A documentary about the effects of synthetic drugs. This documentary includes interviews with the addicts, raw footage of addicts overdosing and information relevant to meth, bathsalts and molly. Please share and get this information to the public!
Bath salts is a term used in North America to describe a number of recreational designer drugs. The name derives from instances in which the drugs have been sold disguised as true bath salts. The white powder, granules, or crystals often resemble true bath salts such as Epsom salts, but are very different chemically. The drugs' packaging often states "not for human consumption" in an attempt to circumvent drug prohibition laws.
Commercially known as synthetic cannabis (synthetic marijuana), or technically synthetic cannabinoid receptor agonists, is any drug that mimics the effects of cannabis sprayed onto a herbal base material. There are several psychoactive artificial cannabinoid families (e.g. AM-xxx, HU-xxx, JWH-xxx, CP xx) that are used as designer drugs sprayed on herbs and sold as natural highs under brand names like K2 and Spice, both of which are genericized trademarks used for any synthetic cannabis product. Synthetic cannabis is often termed spice product.
When synthetic cannabis blends first went on sale in the early 2000s, it was thought that they achieved an effect through a mixture of natural herbs. Laboratory analysis in 2008 showed that this was not the case, and that they in fact contain synthetic cannabinoids that act on the body in a similar way to cannabinoids naturally found in cannabis, such as THC. A large and complex variety of synthetic cannabinoids, most often cannabicyclohexanol, JWH-018, JWH-073, or HU-210, are used in an attempt to avoid the laws that make cannabis illegal, making synthetic cannabis a designer drug. It has been sold under various brand names, online, in head shops, and other stores.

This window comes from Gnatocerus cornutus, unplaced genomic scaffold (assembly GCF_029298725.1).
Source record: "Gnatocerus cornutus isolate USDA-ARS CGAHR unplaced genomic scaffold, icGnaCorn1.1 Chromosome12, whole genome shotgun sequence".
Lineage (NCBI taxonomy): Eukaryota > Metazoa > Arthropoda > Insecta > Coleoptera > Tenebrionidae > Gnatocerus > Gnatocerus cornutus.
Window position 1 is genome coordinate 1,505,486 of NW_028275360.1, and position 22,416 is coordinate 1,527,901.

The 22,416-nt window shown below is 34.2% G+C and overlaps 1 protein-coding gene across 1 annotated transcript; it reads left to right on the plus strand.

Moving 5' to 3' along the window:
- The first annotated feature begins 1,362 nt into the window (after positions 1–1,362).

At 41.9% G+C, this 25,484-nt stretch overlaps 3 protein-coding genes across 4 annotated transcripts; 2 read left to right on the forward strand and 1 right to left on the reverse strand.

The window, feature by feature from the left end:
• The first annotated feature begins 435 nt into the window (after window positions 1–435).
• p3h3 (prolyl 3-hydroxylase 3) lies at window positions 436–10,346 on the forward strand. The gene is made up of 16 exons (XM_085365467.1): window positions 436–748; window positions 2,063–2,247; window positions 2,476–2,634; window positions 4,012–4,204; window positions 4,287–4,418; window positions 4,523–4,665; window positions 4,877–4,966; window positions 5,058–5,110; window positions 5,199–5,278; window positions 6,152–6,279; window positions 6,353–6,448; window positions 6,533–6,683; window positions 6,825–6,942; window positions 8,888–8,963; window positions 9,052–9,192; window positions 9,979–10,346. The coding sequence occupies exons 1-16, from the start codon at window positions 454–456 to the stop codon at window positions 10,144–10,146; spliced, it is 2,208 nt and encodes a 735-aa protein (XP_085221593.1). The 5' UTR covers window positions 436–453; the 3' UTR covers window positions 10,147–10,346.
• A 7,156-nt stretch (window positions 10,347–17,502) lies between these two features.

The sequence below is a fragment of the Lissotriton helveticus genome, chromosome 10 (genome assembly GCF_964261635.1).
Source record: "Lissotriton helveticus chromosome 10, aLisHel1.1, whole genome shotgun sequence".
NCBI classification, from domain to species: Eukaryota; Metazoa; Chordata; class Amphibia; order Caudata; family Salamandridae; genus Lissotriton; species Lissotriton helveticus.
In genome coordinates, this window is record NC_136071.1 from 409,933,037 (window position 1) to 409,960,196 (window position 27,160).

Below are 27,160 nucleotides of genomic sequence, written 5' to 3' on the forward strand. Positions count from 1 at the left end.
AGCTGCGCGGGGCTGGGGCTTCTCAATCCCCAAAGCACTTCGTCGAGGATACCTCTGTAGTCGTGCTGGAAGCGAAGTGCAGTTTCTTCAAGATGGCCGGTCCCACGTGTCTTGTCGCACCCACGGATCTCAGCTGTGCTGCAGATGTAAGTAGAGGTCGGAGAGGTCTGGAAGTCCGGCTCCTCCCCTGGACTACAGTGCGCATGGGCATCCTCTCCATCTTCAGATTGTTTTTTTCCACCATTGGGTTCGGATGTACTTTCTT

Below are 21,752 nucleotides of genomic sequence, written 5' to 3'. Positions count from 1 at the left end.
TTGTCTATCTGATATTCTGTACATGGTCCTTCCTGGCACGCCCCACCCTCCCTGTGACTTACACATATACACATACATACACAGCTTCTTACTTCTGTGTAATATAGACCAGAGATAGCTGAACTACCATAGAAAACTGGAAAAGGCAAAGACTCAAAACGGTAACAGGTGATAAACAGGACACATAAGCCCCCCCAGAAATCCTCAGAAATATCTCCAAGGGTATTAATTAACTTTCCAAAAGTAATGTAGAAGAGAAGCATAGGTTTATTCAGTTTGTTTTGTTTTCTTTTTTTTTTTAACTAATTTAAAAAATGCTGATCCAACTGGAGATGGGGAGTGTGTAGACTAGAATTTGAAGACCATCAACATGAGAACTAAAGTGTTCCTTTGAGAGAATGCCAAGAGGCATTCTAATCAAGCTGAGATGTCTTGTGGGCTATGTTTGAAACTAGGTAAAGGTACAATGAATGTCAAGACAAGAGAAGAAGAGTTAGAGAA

It is often marketed as "herbal incense"; however, some brands market their products as "herbal smoking blends". In either case, the products are usually smoked by users. Although synthetic cannabis does not produce positive results in drug tests for cannabis, it is possible to detect its metabolites in human urine. The synthetic cannabinoids contained in synthetic cannabis products have been made illegal in many European countries.
Synthetic cathinones such as mephedrone, which are chemically similar to cathinone, naturally found in the plant Catha edulis (khat), were first synthesised in the 1920s. They remained obscure until the first decade of the 21st century, when they were rediscovered by underground chemists and began to be used in designer drugs, as the compounds were legal in many jurisdictions. In 2009 and 2010 there was a significant rise in the abuse of synthetic cathinones, initially in the United Kingdom and the rest of Europe, and subsequently in the US. Drugs marketed as "bath salts" first came to the attention of authorities in the US in 2010 after reports were made to US poison centres. In Europe, the drugs were predominantly purchased from drug dealers or from websites, but in the US they were mainly sold in small independent stores such as gas stations and head shops. In the US, this often made them easier to obtain than cigarettes and alcohol. Bath salts have also been sold online in small packets; some of the brand names used are "Purple Wave," "Zoom," and "Cloud Nine."
Hundreds of other designer drugs or "legal highs" have been reported, including artificial chemicals such as synthetic cannabis and semi-synthetic substances such as methylhexaneamine. These drugs are primarily developed to avoid being controlled by laws against illegal drugs, thus giving them the label of designer drugs.
The number of calls to poison centers concerning "bath salts" rose from 304 in 2010 to 6,138 in 2011, according to the American Association of Poison Control Centers. More than 1,000 calls had been made in 2012 by June.